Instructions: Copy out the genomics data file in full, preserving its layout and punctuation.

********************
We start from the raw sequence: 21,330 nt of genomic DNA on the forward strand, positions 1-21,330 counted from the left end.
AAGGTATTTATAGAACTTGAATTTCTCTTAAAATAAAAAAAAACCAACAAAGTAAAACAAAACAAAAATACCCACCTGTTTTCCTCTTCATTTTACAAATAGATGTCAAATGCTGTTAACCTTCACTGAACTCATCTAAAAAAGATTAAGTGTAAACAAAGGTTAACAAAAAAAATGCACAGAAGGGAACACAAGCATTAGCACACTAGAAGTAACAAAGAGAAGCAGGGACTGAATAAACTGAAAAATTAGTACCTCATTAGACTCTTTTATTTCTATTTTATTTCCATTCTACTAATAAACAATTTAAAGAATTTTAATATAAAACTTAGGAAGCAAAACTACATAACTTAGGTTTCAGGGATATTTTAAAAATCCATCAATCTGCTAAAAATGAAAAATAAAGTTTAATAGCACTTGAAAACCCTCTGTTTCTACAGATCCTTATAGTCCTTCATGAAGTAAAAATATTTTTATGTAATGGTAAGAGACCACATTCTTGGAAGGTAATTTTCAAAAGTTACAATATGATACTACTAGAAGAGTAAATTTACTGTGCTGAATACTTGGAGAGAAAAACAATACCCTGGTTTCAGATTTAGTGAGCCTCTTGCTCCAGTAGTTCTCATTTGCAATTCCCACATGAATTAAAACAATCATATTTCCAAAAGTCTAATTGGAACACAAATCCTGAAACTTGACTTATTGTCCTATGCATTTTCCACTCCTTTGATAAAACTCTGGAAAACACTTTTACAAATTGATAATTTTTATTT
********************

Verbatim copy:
We start from the raw sequence: 21,330 nt of genomic DNA on the forward strand, positions 1-21,330 counted from the left end.
AAGGTATTTATAGAACTTGAATTTCTCTTAAAATAAAAAAAAACCAACAAAGTAAAACAAAACAAAAATACCCACCTGTTTTCCTCTTCATTTTACAAATAGATGTCAAATGCTGTTAACCTTCACTGAACTCATCTAAAAAAGATTAAGTGTAAACAAAGGTTAACAAAAAAAATGCACAGAAGGGAACACAAGCATTAGCACACTAGAAGTAACAAAGAGAAGCAGGGACTGAATAAACTGAAAAATTAGTACCTCATTAGACTCTTTTATTTCTATTTTATTTCCATTCTACTAATAAACAATTTAAAGAATTTTAATATAAAACTTAGGAAGCAAAACTACATAACTTAGGTTTCAGGGATATTTTAAAAATCCATCAATCTGCTAAAAATGAAAAATAAAGTTTAATAGCACTTGAAAACCCTCTGTTTCTACAGATCCTTATAGTCCTTCATGAAGTAAAAATATTTTTATGTAATGGTAAGAGACCACATTCTTGGAAGGTAATTTTCAAAAGTTACAATATGATACTACTAGAAGAGTAAATTTACTGTGCTGAATACTTGGAGAGAAAAACAATACCCTGGTTTCAGATTTAGTGAGCCTCTTGCTCCAGTAGTTCTCATTTGCAATTCCCACATGAATTAAAACAATCATATTTCCAAAAGTCTAATTGGAACACAAATCCTGAAACTTGACTTATTGTCCTATGCATTTTCCACTCCTTTGATAAAACTCTGGAAAACACTTTTACAAATTGATAATTTTTATTT